07 Dec

Anatomy of a Roof System: Roof Flashing

No Flash in the Pan

Keeping water from entering your home at any point is critical. That’s why the roofing gods created roof flashing. This important invention is actually thin steel that’s installed around your vents, chimneys, walls, skylights, valleys, edges or dormers that keep water from getting into your attic and house. It has to be nearly impermeable. That’s why at Peak, we use only the best-of-the-best, long-lasting materials. You can’t be too careful.

Speaking of materials, there are several different types you can use. Let’s take a look.


The Big Three: Copper, Steel and Aluminum

Copper: It’s easy to solder and is malleable, plus it’s highly durable and lasts a long time. Over time, it fades into a patina. For comparison in terms of strength, even though pennies are not 100% copper, look at the date on one or a few. You’ll be surprised how long some of them have been around. 

Steel: Generally, steel is the most used material for flashing. Not only is it pliable, but it also looks good. To keep it from deteriorating, it’s galvanized.

Aluminum: This material is easy to install and lightweight. But before it can be installed, it has to be coated with masonry and concrete so it doesn’t disintegrate.


The 8 Types of Roof Flashing

  1. Continuous: Built-in long, single pieces, these expansion joints carry the water down to the roof shingles. They expand and contract—flex—with your house.
  2. Base: This material works for roof features that need two pieces of flashing, like chimneys. It ensures that water always hits a flashing surface and is guided away from the roof. Super easy to install, this type also expands and moves with your roof.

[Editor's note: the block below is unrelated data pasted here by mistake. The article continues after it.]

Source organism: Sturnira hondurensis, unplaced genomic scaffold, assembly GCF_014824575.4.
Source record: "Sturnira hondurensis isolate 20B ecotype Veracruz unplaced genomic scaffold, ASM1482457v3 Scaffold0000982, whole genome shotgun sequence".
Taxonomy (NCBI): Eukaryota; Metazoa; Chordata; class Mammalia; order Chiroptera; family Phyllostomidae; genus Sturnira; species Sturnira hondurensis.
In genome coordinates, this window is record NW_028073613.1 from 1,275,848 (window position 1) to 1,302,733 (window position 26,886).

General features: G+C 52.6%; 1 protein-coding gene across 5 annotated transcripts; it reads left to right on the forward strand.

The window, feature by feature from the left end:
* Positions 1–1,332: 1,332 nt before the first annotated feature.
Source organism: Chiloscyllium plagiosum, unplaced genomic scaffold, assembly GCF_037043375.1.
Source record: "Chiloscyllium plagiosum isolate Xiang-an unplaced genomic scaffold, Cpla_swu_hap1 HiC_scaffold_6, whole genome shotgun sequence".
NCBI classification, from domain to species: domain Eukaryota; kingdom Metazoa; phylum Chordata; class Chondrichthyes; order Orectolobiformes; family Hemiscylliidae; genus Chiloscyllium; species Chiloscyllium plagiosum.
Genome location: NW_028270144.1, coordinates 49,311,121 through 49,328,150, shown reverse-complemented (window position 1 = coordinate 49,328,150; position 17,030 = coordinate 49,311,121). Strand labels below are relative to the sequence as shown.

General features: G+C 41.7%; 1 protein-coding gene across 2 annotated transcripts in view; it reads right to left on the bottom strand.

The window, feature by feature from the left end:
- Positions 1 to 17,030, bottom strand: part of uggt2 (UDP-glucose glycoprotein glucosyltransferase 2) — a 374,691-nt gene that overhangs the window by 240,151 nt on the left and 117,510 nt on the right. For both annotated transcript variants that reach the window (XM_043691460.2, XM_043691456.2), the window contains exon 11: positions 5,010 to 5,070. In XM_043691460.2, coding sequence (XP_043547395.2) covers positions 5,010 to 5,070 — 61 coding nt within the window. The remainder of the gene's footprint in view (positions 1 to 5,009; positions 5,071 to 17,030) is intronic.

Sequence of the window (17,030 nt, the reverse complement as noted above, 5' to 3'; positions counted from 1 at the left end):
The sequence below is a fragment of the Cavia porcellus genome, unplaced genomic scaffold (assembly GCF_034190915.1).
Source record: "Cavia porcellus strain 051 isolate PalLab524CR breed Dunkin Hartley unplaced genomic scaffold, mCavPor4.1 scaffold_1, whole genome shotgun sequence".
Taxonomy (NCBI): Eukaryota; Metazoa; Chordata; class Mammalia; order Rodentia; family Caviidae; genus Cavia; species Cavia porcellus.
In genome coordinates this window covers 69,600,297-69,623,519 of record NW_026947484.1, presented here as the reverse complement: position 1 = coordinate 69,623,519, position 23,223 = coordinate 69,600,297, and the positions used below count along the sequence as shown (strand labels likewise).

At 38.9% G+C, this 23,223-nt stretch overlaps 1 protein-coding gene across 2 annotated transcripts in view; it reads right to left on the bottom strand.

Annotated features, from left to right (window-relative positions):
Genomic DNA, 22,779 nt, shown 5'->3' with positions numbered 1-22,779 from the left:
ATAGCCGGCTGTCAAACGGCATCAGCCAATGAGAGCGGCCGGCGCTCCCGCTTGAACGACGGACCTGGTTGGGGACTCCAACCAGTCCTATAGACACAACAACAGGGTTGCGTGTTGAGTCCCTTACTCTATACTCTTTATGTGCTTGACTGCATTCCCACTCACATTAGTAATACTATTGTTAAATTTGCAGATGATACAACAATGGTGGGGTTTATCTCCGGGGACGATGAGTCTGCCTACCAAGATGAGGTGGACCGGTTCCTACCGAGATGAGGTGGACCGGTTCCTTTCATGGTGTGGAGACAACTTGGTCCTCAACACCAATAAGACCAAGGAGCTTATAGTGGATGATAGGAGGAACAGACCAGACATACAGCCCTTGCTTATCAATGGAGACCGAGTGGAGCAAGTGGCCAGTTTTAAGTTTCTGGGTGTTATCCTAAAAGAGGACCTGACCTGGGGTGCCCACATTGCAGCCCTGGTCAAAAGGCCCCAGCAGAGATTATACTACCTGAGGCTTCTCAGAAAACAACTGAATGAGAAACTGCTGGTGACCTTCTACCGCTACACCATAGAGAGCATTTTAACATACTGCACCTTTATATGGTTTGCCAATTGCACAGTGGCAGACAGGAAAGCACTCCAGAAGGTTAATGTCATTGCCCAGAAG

3. Counter: This one goes on top of Base flashing or opposite it and basically completes it.
  4. Step: Shaped like a rectangle and bent 90 degrees from the middle, this type is installed in layers so that water is directed away from the walls.
  5. Skylight: If your skylight doesn’t come with flashing, this is what the contractor will need to buy or create separately.
  6. Valley: Appropriately named and made of metal, Valley flashing protects valleys on your roof from water damage.
  7. Drip edges: Installed on your roof’s edge, it helps water drain off your roof without causing a leak or damaging your house.
  8. Kickout flashing: This closes the space between where the gutter starts and Step flashing ends. It also helps keep water away from the wall by redirecting it into the gutter.

Noticing a theme here? Flexibility, as well as being water-resistant, is what good flashing is all about. It might seem like a small part of your roof’s structure, but it plays a big part in keeping your home in good condition—free from water!


Newsflash: We’re Always Here for You

As you know by now, we’re ready and waiting to help you, no matter what kind of roof issue you might be having. In fact, we even guarantee our work, which is something we’re most proud of. If you want to talk to someone, just get in touch. In this world of fly-by-night operations, especially after a storm, you can trust us. We hope that when it comes to your home, we’ll become a permanent fixture.


Be sure to read the next article in our series: Anatomy of a Roof System: Roof Ice and Water Shields

Jeff Riss

Jeff has 20 years of sales experience, a love of roofing, and a strong entrepreneurial spirit. He leads Peak Roofing & Construction’s team but also is known for getting his hands (and knees) dirty on a job site. His passion for customer service, integrity, and quality craftsmanship drives his success. Peak Roofing & Construction is a family-owned, locally-operated business focused on doing things the right way. His deep understanding of roofing, gutters, windows, fences and exterior painting provide a strong foundation for running the business and serving his customers.

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